5 front-wheel-drive coupes you might actually enjoy
Here are some unsung heroes from an extinct breed of affordable entry-level sports cars
Front-wheel drive coupes are an extinct breed. We owe that to the hot-hatches which incorporate nearly the same levels of fun with decent practicality and enough room for four people.
Although the Honda Integra Type R is considered the ultimate front-wheel-drive car, there are enough articles about it. Instead, we shall take a look at some of the more understated, obscured and affordable representatives of this deceased segment.
1. Honda Prelude
Another Honda! What a surprise! Honda has been known to be a consistent player in the compact sports car scene and the front-wheel-drive Prelude is yet another proof of that. Yes, the base version has 135 bhp from a 2-litre, four-banger which, although adequate, is hardly anything to write home about.
However, if you get the ones, equipped with the H22 engine, you get 185 bhp from the VTi and over 200 bhp in the Type S version. Combined with relatively low weight and a playful chassis and you can see how the Prelude can be an appealing proposition. Did I mention they are still affordable?
2. Volkswagen Corrado
Released in the late 1980s and based on the Golf Mk2, the Corrado was VW's answer to the small Japanese sports cars of the time. Coachbuilt by Karman, the Corrado boasted a simplistic and dynamic exterior design.
Base versions used a 2-litre SOHC four-cylinder, producing 115 bhp. However, you want to know of the other versions. Other than a 16V version of the same 2-litre engine which produced 136 bhp, you get the G60. That used a 1.8-litre Supercharged engine, producing 160 hp and 166 lb/ft (225 Nm) of torque.
If that wasn't enough, you could get the VR6 which had a 2.9-litre narrow-angle V6 engine, making 190 bhp and 181 lb/ft (245 Nm). This was enough for a 0-100 km/h in 6.9 seconds.
3. Volvo C70
If you want to blast down the highways in something more GT-oriented, then the Volvo C70 might be right up your alley. Although the most engines offered, make decent power, the one you really want is the T5.
It has a displacement of 2.3 litres and 5-cylinders. In addition, thanks to a turbocharger it makes 240 bhp and 330 Nm from, as early as, 2400 rpm. Those numbers can easily go up to around 300 bhp and 400 Nm.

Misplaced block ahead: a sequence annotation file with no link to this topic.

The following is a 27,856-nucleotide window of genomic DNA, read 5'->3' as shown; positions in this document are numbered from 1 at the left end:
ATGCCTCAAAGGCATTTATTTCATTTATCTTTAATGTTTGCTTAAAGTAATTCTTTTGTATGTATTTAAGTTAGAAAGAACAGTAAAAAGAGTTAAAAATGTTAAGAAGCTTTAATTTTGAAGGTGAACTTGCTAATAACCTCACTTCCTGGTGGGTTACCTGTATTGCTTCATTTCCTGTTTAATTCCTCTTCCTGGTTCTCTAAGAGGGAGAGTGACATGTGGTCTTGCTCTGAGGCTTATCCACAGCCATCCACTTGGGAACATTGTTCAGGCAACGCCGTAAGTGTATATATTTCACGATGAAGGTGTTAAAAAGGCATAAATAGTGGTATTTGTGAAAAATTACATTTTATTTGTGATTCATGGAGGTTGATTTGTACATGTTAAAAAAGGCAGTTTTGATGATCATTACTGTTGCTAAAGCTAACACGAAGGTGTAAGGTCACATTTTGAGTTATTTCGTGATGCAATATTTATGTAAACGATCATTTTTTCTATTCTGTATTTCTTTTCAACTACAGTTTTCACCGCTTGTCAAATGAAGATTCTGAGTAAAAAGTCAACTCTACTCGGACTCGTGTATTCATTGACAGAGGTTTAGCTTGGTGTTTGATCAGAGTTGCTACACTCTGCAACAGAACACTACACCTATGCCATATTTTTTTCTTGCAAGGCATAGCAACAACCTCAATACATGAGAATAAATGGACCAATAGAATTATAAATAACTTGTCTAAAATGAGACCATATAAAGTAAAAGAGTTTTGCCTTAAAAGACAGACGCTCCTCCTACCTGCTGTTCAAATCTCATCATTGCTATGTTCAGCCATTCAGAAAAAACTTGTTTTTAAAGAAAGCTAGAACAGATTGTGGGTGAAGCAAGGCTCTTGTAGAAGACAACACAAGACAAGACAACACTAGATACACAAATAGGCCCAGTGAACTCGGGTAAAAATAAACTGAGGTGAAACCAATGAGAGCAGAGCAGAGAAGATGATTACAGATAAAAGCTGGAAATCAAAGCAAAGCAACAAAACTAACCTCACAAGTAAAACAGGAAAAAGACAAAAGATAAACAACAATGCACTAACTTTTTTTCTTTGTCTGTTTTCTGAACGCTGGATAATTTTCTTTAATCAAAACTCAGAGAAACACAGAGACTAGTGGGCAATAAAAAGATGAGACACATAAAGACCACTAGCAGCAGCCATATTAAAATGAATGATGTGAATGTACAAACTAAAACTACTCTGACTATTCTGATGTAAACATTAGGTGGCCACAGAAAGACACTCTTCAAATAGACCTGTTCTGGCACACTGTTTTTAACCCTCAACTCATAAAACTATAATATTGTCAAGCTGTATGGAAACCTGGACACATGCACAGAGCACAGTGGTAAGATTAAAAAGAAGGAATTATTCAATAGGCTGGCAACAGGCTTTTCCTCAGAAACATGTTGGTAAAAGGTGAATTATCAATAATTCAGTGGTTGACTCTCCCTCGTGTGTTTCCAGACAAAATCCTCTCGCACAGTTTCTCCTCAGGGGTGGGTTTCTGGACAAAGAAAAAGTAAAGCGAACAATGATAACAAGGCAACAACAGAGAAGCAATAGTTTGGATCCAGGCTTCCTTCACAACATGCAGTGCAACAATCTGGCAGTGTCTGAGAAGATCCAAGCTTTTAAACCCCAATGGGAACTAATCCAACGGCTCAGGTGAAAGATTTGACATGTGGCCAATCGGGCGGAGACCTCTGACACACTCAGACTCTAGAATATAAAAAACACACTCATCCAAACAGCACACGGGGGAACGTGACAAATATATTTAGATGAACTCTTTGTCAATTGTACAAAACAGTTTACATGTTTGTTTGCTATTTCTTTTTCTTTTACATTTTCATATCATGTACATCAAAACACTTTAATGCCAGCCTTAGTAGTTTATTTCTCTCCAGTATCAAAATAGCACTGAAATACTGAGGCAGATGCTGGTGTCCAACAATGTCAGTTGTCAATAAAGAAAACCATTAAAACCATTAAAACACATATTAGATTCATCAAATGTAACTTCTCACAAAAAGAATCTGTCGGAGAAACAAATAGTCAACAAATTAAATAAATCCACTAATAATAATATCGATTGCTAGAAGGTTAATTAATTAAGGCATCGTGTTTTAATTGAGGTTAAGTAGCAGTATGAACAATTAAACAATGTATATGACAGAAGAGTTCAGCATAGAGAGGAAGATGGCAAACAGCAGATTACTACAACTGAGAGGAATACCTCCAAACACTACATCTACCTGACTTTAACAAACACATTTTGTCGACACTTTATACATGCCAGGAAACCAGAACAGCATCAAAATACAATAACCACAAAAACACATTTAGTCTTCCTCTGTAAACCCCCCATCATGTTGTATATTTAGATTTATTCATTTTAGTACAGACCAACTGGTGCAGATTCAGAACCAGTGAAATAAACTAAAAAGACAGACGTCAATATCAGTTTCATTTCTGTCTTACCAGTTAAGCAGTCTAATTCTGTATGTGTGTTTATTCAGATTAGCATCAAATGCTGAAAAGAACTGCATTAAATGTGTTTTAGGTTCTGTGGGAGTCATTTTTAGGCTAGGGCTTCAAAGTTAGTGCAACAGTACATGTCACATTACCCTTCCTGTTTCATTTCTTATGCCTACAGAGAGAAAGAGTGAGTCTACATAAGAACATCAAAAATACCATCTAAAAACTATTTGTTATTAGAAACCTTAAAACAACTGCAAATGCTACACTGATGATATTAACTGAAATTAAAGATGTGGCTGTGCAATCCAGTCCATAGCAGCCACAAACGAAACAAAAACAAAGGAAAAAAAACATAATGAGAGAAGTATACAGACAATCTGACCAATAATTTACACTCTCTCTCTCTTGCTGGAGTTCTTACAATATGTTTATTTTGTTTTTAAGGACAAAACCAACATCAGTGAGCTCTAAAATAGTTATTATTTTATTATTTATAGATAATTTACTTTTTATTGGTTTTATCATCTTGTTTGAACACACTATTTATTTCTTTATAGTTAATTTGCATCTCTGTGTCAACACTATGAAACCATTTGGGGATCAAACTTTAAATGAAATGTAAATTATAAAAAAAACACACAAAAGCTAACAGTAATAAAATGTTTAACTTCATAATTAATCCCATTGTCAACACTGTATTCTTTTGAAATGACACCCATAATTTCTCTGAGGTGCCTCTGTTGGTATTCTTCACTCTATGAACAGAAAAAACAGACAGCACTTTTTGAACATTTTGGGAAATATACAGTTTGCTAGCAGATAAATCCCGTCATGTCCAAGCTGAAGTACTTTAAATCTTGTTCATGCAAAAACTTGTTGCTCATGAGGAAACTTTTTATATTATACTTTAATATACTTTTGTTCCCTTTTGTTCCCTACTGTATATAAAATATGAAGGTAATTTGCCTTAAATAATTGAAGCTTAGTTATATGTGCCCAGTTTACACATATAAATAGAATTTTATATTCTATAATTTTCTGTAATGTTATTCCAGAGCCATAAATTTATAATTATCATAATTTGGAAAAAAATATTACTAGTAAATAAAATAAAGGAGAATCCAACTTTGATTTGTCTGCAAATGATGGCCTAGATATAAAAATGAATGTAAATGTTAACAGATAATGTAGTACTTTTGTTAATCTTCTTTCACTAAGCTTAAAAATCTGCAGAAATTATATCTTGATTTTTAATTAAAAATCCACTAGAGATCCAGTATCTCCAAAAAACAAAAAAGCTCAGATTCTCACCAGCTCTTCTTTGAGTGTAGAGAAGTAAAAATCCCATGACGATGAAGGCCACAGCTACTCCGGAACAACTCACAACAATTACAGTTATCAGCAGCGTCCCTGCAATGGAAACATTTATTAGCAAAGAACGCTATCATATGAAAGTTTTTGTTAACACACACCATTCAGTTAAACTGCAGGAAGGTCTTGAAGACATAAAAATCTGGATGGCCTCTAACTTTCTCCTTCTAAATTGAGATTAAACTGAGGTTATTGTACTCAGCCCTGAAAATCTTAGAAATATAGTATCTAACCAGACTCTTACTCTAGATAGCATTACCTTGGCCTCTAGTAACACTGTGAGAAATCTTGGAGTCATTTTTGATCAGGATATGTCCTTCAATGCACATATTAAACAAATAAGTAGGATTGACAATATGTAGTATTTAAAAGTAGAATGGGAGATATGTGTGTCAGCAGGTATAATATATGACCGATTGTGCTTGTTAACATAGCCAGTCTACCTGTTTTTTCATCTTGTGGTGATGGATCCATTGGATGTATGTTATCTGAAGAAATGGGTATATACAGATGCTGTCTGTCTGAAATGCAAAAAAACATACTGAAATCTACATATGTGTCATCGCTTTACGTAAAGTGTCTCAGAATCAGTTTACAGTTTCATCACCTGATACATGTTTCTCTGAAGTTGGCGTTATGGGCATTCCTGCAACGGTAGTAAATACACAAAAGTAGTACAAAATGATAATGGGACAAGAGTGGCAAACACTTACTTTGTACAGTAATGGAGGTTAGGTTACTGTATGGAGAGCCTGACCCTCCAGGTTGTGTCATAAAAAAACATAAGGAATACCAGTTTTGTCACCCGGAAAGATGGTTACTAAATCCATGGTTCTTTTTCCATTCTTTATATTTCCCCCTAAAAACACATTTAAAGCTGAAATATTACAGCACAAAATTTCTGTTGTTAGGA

In stock form, the C70 T5 is good for 0-100 km/h in 6.9 seconds and a top speed of 250 km/h. It also has four normal seats and decent luggage space, since it's based on a four-door Volvo S40.
4. Toyota Celica
The Celica, more specifically the ST202/204 and the ZZT230/231 are currently in the sweet spot when it comes to bang for the buck. The older ST204, boasts a 2.0-litre, naturally-aspirated four-cylinder engine, producing 175 bhp and 186 Nm, It is essentially the GT-four engine, without the forced induction. Here, it's good for 0-100 km/h in around 8 seconds and a top speed of 225 km/h.
The ZZ230/231 generation (1999-2006) goes down on displacement, using a 1.8-litre engine producing 143 bhp and 169 Nm. In the TS version, the engine utilizes a Yamaha-designed head which bumps figures to 188 bhp at 7800 RPM and 180 Nm at 6800 RPM. Combined with a tight chassis and low-weight - 1080 kg (2380 lbs), the TS is good for 0-100 km/h in 7.4 seconds and a top speed of nearly 230 km/h.
If you are going for a TS, ideally get the facelift model (from 2003), as the top end, on earlier ones, might suffer from oil starvation, potentially turning the engine into a grenade.
5. Hyundai Tiburon / Coupe
Image: HEEL TOE
The Hyundai Tiburon is the brand's first attempt at making a sportier vehicle. With this second generation (GK), they were a bit bolder. Pininfarina-styled body, suspension touched by Porsche engineers and Hyundai actually came up with a good chassis.
The engines, however, are where you might be let down. We are not even going to mention the base 1.6, as it should not have offered here, to begin with. The 2.0-litre four-cylinder makes 143 bhp and 186 Nm and it will last forever if you take care of it. The 2.7-litre all-aluminium V6 makes 172 bhp and 245 Nm which according to some is good for a 0-100 km/h in around 7 seconds. You can choose between three transmissions - 4-speed automatic (run away), 5-speed manual and, for the V6, an optional 6-speed manual.
For some niche markets, the Tiburon was offered with a 1.6 turbocharged, four-cylinder and a 1.8-litre, normally aspirated four-banger. Where the Tiburon really shines is the build quality and reliability. On balance, the 2.0 is the easiest to live with, returns the best fuel economy and can take some boost. 0-100 km/h in stock form is in the high 8 seconds and the top speed - 208 km/h (it goes over 220).